In yet another move that sharply contradicted his earlier stance against the Syrian government and President Bashar al-Assad, Turkish President Recep Tayyip Erdoğan has said he would have met with Assad if he had come to the Shanghai Cooperation Organisation (SCO) summit in Uzbekistan, according to a journalist.
The two-day SCO meeting began in the Uzbek city of Samarkand on Thursday. Turkey is a dialogue partner in the SCO, which was set up in 2001 and consists of China, India, Pakistan, Russia and several ex-Soviet states. President Erdoğan is among the participants of the summit.
“If only Assad had come to Uzbekistan, I would have met with him. But he can’t come to such places. Syria is about to be divided because of him and his attitude,” Erdoğan was quoted by pro-government journalist Abdülkadir Selvi as saying.
Syria is not a member of the SCO.
Erdoğan’s remarks came in response to a comment from Turkish Foreign Minister Mevlüt Çavuşoğlu, who said Assad does not attend SCO summits and that no invitation was extended for him to attend the current gathering.
Erdoğan also said Assad chose to fight with the opposition groups in his country in order to stay in power and that he wanted to protect the areas under his control but not larger parts of Syria.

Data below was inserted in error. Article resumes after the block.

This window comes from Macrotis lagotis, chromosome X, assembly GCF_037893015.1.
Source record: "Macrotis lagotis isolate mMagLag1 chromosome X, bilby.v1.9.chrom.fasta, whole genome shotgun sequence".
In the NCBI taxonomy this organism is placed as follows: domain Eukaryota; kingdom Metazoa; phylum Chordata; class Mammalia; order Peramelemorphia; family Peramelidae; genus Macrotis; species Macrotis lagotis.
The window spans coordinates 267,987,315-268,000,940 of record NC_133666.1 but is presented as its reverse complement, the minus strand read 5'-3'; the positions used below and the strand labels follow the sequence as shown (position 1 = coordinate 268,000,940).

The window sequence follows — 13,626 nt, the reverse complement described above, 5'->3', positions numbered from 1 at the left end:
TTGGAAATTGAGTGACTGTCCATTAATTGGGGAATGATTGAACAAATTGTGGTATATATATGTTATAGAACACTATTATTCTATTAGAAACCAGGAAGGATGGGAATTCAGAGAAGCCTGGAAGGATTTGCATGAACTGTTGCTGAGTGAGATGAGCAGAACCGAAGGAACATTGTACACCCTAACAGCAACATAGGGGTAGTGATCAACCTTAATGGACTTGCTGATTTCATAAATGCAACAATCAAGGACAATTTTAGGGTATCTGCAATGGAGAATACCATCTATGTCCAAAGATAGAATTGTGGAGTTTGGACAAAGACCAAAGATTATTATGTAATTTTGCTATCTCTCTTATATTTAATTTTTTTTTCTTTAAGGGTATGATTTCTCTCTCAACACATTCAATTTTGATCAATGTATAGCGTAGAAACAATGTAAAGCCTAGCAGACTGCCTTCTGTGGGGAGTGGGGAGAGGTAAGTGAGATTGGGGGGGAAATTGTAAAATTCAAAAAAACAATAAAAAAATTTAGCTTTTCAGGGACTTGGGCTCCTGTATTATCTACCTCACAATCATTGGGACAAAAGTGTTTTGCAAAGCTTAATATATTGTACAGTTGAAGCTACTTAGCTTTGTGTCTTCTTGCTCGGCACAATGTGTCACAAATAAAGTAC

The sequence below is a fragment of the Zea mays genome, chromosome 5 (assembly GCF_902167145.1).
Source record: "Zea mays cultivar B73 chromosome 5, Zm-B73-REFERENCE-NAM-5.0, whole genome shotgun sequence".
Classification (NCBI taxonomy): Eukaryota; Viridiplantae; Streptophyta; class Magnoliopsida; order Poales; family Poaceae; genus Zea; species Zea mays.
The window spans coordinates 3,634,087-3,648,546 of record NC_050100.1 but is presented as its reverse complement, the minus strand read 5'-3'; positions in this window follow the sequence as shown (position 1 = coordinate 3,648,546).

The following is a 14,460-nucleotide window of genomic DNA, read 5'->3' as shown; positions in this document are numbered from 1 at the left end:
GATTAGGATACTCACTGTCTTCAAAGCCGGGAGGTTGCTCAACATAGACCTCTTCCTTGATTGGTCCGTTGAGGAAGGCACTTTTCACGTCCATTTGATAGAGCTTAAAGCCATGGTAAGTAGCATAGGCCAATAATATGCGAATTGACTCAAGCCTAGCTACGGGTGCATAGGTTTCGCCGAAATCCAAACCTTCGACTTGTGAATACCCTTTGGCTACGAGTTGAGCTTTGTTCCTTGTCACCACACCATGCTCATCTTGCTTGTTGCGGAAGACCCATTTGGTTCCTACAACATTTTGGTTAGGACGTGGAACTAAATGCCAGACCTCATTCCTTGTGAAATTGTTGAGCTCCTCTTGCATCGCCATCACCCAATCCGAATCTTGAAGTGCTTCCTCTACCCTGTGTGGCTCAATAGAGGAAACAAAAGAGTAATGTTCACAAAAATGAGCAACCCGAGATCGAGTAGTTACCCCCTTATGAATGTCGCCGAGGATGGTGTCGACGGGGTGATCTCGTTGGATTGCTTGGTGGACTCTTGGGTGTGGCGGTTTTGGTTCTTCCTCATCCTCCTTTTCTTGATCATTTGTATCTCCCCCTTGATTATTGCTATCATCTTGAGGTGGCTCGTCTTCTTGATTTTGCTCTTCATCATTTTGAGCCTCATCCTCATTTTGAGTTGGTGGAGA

Turkey has strongly opposed Assad throughout the 11-year civil war and backed some rebel groups, while Erdoğan in earlier remarks accused the Syrian regime of carrying out “state terrorism” and labelled Assad as a “terrorist.”
But Turkey began to publicly give signs of reconciliation with the Syrian regime this summer. Foreign Minister Çavuşoğlu revealed in August that that he had briefly met with his Syrian counterpart, Faisal al-Meqdad, in Belgrade last October — the first such meeting reported since 2011. Çavuşoğlu also reaffirmed Turkey’s call for the Syrian opposition to reconcile with Assad’s government.
Erdoğan also said last month that Turkey needs to take further steps in the newly announced process of reconciliation with the Syrian government, noting that political dialogue and diplomacy between countries can never be cut.
Meanwhile, Reuters reported on Friday that Turkey’s intelligence chief Hakan Fidan had multiple meetings with his Syrian counterpart in Damascus over the last few weeks.
A regional source aligned with Damascus told Reuters that Fidan, head of Turkey’s National Intelligence Organization (MIT), and Syrian intelligence chief Ali Mamlouk met as recently as this week in the Syrian capital.
During the meetings, Fidan — one of President Erdoğan’s closest confidants — and Mamlouk evaluated how the two countries’ foreign ministers could eventually meet, according to a senior Turkish official and a Turkish security source.